Boris Johnson has been mocked for saying Theresa May's Brexit strategy would usher in "foreign rule" for the first time since the Battle of Hastings, as he continued his push to kill off her Chequers plan.
The ex-foreign secretary described Ms May's proposals as a "constitutional abomination" and claimed "for the first time since 1066, our leaders were deliberately acquiescing in foreign rule".
Mr Johnson said Irish border proposals would force the UK into becoming a "vassal state" and the talks were on course to end in a "spectacular political car crash", in an article in The Telegraph.
It comes as the prime minister upped her efforts to sell the Chequers blueprint to her party, saying MPs would have to choose between her deal Brexit or no deal at all.
Mr Johnson has thrown his weight behind the rival proposals by the pro-Brexit European Research Group (ERG), led by Jacob Rees-Mogg, where physical checks could be done away from the border, without keeping the UK or Northern Ireland tied to EU customs rules.
He said: "The EU's backstop would leave a border down the Irish sea while the UK's proposal left it "volunteering" to "remain effectively in the customs union and large parts of the single market until Brussels says otherwise.
"Both versions of the backstop are disastrous," he wrote. "One threatens the union; the other version - and its close cousin, Chequers - keep us effectively in the EU, as humiliated rules takers.
"We need to challenge the assumptions of both these Irish backstops, or we are heading full throttle for the ditch with a total write-off of Brexit.
"We are straining at the gnat of the Irish border problem - in fact we haven't even tried to chew the gnat - and we are swallowing the camel of EU membership in all but name."
Labour MP Virendra Sharma, who supports Best for Britain campaign, said Mr Johnson was "Britain's best-know charlatan" and dismissed the comparison to the Norman conquest.
He said: "Chequers is trash - but Johnson neglects to mention how he failed to provide any kind of realistic alternative.
"He would prefer to see chaos on the Irish border than someone else bagging his splash.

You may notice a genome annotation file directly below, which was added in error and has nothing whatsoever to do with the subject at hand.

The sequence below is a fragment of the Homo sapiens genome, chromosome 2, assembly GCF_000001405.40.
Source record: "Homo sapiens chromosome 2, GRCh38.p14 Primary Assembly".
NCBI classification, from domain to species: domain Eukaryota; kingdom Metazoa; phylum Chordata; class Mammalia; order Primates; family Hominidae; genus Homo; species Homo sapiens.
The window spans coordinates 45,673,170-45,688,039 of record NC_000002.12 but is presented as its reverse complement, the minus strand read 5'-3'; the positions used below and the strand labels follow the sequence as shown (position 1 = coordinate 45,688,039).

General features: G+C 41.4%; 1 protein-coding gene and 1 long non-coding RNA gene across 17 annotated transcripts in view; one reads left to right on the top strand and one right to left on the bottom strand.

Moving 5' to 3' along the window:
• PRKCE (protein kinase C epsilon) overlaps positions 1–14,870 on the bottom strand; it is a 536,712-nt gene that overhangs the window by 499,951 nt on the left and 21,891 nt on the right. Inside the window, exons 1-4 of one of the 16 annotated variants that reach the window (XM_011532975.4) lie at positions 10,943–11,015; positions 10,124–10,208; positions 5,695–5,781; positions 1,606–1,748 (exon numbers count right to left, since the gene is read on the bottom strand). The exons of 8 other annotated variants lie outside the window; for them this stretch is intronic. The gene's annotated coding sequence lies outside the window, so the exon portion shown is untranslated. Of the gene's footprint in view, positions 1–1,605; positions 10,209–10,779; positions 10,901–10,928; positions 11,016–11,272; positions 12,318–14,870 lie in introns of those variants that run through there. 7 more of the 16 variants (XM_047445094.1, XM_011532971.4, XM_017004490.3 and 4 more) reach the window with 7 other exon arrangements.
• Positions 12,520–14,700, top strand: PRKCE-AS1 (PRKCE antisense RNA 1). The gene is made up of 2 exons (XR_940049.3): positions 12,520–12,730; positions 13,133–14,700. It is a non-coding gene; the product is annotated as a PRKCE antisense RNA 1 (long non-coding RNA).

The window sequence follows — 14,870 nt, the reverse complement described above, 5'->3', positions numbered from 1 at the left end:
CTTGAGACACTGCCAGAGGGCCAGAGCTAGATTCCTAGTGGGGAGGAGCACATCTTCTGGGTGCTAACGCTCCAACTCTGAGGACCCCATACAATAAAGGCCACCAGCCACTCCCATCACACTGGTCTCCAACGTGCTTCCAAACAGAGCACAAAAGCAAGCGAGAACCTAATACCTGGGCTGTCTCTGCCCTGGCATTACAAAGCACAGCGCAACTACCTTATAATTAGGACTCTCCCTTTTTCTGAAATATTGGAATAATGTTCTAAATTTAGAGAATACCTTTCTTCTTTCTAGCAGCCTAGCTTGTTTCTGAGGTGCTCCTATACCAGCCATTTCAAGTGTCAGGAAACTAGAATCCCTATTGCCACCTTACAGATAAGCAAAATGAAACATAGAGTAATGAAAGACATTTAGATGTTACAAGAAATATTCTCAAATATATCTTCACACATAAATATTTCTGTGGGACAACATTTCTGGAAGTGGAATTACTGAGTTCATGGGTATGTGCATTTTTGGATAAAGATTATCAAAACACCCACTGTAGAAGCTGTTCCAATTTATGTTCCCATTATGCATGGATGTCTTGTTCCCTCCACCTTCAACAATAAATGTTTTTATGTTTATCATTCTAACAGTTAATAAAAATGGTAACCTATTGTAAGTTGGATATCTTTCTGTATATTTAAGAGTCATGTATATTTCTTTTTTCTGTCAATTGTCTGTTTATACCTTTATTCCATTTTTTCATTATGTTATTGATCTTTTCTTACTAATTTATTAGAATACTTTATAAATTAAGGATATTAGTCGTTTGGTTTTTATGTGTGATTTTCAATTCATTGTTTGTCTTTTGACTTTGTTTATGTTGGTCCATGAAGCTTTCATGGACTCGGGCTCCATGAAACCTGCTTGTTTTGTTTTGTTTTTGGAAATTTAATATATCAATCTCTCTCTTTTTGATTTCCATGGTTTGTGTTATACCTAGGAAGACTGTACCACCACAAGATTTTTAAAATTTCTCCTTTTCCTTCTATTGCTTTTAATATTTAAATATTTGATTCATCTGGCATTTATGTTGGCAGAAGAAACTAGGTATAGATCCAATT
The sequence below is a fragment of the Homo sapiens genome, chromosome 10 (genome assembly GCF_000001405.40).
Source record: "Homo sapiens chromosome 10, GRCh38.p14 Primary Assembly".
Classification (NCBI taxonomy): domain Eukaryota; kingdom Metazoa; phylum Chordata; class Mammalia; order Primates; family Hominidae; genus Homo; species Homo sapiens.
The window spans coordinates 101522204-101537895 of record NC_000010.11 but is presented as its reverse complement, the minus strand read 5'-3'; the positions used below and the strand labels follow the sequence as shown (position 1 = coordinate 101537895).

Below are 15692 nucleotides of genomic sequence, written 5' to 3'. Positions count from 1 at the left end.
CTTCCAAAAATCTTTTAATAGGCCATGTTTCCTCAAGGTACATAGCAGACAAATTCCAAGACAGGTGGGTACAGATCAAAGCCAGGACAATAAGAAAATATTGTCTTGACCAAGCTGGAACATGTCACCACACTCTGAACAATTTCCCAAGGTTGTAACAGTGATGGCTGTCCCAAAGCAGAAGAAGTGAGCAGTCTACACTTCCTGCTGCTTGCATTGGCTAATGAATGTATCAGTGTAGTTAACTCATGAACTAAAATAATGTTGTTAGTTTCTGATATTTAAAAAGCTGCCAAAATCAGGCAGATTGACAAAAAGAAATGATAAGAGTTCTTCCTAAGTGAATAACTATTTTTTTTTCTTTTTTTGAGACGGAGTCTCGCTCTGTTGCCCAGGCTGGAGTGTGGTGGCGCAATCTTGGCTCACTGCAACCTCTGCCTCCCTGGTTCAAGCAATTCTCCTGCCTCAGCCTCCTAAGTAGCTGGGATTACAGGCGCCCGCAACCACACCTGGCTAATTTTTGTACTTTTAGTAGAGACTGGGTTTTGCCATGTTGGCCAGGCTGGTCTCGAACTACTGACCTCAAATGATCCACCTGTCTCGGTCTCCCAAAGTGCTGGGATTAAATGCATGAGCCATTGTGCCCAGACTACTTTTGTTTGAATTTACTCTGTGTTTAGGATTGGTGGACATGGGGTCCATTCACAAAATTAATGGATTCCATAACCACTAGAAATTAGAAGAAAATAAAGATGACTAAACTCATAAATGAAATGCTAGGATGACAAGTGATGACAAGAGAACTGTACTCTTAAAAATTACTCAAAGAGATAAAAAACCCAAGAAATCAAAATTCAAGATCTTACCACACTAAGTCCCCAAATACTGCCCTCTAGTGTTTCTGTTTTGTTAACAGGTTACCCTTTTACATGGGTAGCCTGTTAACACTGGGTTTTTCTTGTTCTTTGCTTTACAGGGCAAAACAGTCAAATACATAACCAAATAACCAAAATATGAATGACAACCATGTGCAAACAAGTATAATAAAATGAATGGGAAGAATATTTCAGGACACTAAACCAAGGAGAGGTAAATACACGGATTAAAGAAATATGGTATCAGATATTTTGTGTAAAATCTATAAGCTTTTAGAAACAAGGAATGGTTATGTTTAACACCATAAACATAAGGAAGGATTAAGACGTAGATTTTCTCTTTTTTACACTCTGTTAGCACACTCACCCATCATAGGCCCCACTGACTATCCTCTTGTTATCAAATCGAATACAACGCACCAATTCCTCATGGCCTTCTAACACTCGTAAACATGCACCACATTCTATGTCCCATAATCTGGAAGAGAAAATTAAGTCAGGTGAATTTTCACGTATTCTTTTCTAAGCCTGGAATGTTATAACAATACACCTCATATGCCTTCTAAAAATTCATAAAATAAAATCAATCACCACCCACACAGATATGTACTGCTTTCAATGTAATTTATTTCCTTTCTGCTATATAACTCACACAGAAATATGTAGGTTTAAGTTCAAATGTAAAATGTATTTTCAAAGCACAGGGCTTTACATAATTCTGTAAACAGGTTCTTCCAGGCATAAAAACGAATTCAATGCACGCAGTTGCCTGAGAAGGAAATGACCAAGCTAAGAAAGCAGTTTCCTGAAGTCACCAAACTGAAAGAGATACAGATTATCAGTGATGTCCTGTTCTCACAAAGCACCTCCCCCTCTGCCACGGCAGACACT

"His 1066 reference isn't too far off though. Brexit is like taking an arrow in the eye, and the Brexiteers' constant equivocating won't help. We need a people's vote with the option to stay to sort this out."
In an interview to mark the six-month countdown to Brexit, Ms May told the BBC: "I believe we'll get a good deal, we'll bring that back from the EU negotiations, put that to parliament.
"I think the alternative to that will be not having a deal because a) I don't think the negotiations will have that deal, and b) we're leaving on March 29 2019."
She said the counter-proposal to her Chequers plan is "still a hard border" and her plan was the only way that does not "carve up the United Kingdom".
Ms May said there needs to be "friction-free" movement of goods across the Irish border, without customs or regulatory checks between the UK and EU, after Brexit.
She said that the counter-proposal will not "solve the issue of no hard border by having a hard border 20km inside Ireland".
"The people of Northern Ireland deserve to be listened to in these negotiations by the UK government, as do people elsewhere in this country," she said.
"I want to ensure that as we go forward we have that strong union... Northern Ireland is part of the United Kingdom. They don't want a hard border between Northern Ireland and Ireland.
"The only proposal that's been put forward that delivers on them not having a hard border and ensures that we don't carve up the United Kingdom, is the Chequers plan."
The prime minister said forecasts linked to a no-deal Brexit are "not a prediction", adding: "What is important is how the government responds.
"Under no deal there would be some short-term disruption. It's our job as a government to make sure that we make a success of no deal, just as we make a success of getting a good deal."
Former Lib Dem deputy prime minister Sir Nick Clegg dismissed her claims that there were no other options on the table apart from Chequers or a no-deal Brexit.
"Of all the con tricks we have been subject to in this whole sorry Brexit saga - from the lies in the referendum to the so-called virtues of what is nothing more than an inelegant fudge in Chequers - I think the worst is now to come," he told Today.
"We're now going to be told: 'It's my way or no way' - it's either the Chequers fudge or a sort of cataclysmic cliff edge.
"The idea that the only thing this country should accept is a fudge or the abyss is not only, I think, an insult to the intelligence of British voters, but it's simply not true."
Meanwhile, reports emerged that EU chief negotiator Michel Barnier is drafting a new "protocol" text that includes the use of technology to minimise checks at the Irish border.
Diplomatic papers seen by The Times said: "The biggest unsolved problem is Northern Ireland.
"There is a political mobilisation in the UK in this regard. Therefore, we are trying to clarify the EU position."
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